Tag Archives: Irish literature

Milkman — Anna Burns

Set during the Troubles in Northern Ireland, Milkman follows an unnamed 18-year-old who draws the unwanted attentions of a high-profile member of a paramilitary organization. Within their small community, gossip quickly spreads that they are having an affair, thus creating … Continue reading

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Grace Notes — Bernard MacLaverty

If I were to judge books solely on the quality of their prose, I would love Grace Notes.MacLaverty has a remarkable ear for rhythm and sound, appropriate in a novel about a composer, and reading this book was a genuine … Continue reading

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Amongst Women — John McGahern

Probably McGahern’s most famous novel, Amongst Women is a masterpiece of condensed, lyrical prose and there’s a part of me that’s disappointed it didn’t win at the Booker. I was reminded strongly of the 2013 prize, where a faux-Victorian novel … Continue reading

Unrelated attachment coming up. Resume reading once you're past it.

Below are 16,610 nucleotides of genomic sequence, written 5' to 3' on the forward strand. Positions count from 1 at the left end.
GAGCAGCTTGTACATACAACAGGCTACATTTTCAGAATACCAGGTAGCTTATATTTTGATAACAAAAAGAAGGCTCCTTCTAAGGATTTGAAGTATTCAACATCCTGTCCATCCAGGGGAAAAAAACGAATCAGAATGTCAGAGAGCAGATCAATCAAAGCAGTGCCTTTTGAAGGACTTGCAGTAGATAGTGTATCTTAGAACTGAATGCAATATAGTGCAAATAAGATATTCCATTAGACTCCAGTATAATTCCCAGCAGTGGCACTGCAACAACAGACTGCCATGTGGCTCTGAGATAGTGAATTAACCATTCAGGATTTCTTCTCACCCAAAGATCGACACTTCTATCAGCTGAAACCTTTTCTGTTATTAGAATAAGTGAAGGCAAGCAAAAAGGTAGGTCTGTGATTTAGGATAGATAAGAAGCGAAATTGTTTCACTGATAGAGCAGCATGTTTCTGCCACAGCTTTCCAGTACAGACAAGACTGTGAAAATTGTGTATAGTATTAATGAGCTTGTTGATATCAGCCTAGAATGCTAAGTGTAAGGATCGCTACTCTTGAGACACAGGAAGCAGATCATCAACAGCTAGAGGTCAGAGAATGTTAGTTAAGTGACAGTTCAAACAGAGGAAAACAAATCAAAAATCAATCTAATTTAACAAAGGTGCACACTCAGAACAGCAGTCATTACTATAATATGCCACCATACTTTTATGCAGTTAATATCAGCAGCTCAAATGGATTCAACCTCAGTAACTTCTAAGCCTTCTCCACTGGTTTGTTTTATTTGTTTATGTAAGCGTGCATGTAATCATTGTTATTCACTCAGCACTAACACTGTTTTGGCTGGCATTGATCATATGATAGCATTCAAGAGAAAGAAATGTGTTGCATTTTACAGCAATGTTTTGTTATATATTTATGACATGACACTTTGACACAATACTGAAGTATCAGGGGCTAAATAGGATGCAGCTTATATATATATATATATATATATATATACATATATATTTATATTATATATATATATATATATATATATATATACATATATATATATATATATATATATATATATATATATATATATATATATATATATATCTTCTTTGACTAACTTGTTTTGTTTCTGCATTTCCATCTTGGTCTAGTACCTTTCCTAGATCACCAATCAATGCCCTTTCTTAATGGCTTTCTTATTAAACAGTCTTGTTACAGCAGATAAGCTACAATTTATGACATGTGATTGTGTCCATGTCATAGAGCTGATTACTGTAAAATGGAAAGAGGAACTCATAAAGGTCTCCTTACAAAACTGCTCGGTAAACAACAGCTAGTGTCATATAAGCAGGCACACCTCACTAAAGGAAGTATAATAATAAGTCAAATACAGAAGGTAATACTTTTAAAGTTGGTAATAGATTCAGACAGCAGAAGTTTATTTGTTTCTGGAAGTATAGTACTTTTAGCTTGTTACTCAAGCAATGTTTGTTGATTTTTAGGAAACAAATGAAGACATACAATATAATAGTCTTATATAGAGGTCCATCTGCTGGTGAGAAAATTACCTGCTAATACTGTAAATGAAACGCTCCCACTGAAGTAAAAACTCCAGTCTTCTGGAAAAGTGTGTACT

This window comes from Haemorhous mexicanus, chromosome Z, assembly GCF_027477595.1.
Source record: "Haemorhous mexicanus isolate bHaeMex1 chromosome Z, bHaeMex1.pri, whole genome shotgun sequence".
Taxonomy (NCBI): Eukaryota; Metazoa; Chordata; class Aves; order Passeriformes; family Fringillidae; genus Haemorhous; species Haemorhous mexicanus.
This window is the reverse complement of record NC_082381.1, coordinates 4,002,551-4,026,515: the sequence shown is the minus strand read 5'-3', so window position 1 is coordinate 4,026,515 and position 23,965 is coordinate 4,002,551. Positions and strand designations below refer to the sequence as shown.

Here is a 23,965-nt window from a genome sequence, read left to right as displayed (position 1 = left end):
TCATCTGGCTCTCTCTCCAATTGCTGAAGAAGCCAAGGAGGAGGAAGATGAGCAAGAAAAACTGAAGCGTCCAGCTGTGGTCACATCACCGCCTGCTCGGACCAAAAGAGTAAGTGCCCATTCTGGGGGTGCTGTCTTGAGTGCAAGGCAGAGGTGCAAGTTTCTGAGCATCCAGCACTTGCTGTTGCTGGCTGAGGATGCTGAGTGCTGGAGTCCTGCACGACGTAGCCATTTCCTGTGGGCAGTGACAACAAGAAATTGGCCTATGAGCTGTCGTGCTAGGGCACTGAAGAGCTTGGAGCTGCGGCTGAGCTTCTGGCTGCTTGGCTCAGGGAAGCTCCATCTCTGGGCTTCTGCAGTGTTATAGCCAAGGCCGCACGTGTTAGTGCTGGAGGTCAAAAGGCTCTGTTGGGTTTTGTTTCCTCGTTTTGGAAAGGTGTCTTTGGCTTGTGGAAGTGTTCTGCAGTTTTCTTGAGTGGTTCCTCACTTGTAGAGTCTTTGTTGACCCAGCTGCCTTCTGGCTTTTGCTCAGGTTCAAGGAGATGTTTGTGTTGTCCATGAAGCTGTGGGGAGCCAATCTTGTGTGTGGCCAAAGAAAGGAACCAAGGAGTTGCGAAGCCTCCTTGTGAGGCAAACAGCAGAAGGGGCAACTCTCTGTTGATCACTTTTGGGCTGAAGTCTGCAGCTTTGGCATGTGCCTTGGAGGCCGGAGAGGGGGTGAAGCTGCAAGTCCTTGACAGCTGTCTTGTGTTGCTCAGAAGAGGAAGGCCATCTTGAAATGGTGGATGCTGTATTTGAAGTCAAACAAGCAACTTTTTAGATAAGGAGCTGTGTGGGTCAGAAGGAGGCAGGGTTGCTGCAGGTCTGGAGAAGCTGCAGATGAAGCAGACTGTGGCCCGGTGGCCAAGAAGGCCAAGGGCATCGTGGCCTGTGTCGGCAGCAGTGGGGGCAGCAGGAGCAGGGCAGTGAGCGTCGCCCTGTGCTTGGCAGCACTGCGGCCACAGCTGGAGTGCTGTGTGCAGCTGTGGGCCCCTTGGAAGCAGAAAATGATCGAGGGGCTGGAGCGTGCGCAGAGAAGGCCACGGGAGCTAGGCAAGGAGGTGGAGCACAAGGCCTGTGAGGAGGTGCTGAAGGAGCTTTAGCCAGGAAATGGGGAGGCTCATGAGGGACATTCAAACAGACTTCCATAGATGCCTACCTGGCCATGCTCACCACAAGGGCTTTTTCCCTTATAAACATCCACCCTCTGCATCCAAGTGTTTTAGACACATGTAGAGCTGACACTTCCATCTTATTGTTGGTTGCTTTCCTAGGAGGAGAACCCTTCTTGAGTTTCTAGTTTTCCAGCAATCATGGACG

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Paddy Clarke Ha Ha Ha — Roddy Doyle

I started this post ready to jump straight into a discussion of the book but while doing a little bit of background research I stumbled upon a surprising (at least to me) fact. In the 44 years of the Booker … Continue reading

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Reading in the Dark — Seamus Deane

Reading in the Dark is Seamus Deane’s first and only novel and reveals much about his background as a poet and academic: it is highly lyrical in tone and appears to be more a memoir than a work of fiction, … Continue reading

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